In October 1985, Tony England had served as Capcom during the STS 51-J classified DoD mission (the maiden flight of Atlantis) and the STS 61-A Spacelab D1 German mission. When he came back to NASA in 1979, he had already decided that once he had achieved his first flight, he would probably return to a teaching position somewhere. But the delays meant it would be six years before England could seriously look at this option.
Anticipating problems in qualifying and using the Instrument Pointing System (IPS) and software on Spacelab 2, NASA had planned follow-on missions for the system to gather more data once it had been qualified on Spacelab 2. These missions became Spacelab pallet missions that were designated Sunlab, but the Challenger accident delayed and finally cancelled these plans. England felt it was not right to leave NASA prior to the Shuttle returning to operational status, but by then any chance of him flying a second mission had gone. It is likely that he would have flown on one of the Sunlab missions in 1987, had the programme continued as planned.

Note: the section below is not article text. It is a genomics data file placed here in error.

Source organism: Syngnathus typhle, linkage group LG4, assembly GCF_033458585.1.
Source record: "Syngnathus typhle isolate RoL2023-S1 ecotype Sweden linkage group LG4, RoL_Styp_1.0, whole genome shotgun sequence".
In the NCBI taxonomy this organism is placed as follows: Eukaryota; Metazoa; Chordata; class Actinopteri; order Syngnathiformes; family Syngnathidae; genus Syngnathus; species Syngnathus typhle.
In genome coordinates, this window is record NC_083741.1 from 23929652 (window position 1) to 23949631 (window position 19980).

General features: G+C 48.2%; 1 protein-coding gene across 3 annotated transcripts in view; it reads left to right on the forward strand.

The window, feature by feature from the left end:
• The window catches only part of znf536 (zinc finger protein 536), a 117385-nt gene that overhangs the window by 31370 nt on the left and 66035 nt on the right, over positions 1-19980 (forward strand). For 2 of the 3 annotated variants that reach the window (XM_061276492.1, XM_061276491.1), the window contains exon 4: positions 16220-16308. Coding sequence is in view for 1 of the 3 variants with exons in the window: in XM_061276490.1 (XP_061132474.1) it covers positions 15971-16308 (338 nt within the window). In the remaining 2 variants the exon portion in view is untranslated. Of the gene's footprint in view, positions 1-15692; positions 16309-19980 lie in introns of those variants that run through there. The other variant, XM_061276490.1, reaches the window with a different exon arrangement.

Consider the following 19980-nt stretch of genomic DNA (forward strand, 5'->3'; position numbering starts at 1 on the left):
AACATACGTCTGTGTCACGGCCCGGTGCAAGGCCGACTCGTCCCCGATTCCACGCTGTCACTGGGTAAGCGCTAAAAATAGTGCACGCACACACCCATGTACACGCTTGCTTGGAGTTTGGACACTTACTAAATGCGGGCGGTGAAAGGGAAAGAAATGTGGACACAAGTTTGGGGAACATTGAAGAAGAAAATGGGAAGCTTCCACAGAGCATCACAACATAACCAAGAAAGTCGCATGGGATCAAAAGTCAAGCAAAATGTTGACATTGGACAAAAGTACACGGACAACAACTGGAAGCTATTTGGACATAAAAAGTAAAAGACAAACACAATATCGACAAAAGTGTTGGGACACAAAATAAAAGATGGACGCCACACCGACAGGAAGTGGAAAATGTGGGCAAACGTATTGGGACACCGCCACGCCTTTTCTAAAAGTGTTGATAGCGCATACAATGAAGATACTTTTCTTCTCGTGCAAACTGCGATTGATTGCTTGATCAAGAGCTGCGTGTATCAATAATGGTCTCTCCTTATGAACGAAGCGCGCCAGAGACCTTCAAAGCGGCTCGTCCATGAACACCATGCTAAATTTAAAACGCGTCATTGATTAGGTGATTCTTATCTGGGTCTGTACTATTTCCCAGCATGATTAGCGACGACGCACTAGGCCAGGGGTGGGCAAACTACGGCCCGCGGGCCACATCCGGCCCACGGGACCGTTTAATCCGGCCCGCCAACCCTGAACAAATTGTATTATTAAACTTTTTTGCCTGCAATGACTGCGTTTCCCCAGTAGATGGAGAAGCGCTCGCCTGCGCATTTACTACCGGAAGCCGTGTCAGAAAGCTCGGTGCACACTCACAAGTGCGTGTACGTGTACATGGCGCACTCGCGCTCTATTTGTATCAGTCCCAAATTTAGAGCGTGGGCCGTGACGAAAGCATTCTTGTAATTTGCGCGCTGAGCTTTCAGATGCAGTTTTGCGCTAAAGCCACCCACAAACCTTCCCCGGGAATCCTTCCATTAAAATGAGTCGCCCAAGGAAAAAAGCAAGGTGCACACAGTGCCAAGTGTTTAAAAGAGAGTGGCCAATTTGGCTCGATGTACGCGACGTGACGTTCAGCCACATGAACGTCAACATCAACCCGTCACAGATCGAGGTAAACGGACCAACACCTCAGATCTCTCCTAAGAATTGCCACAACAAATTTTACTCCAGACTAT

Prior to the loss of Challenger, Sunlab 1 was manifested for launch as STS 71-O in September 1987, a seven-day mission using Columbia. England may well have taken a leading role (payload commander) on that flight. Sunlab 2 would have flown in 1989 and Sunlab 3 probably in 1990/1991.
England moved to the Space Station office for a year, "just to be useful," and also took the position of visiting professor at Rice University for a year. In June 1988, with the Shuttle about to resume flights with STS-26 in September, and in preparation for a new academic year, England announced his resignation from NASA for the second time to assume the position of Professor in Electrical Engineering and Computer Science at the University of Michigan, Ann Arbor, beginning in October 1988. He remains there to this date, teaching and conducting research into environmental remote sensing.7
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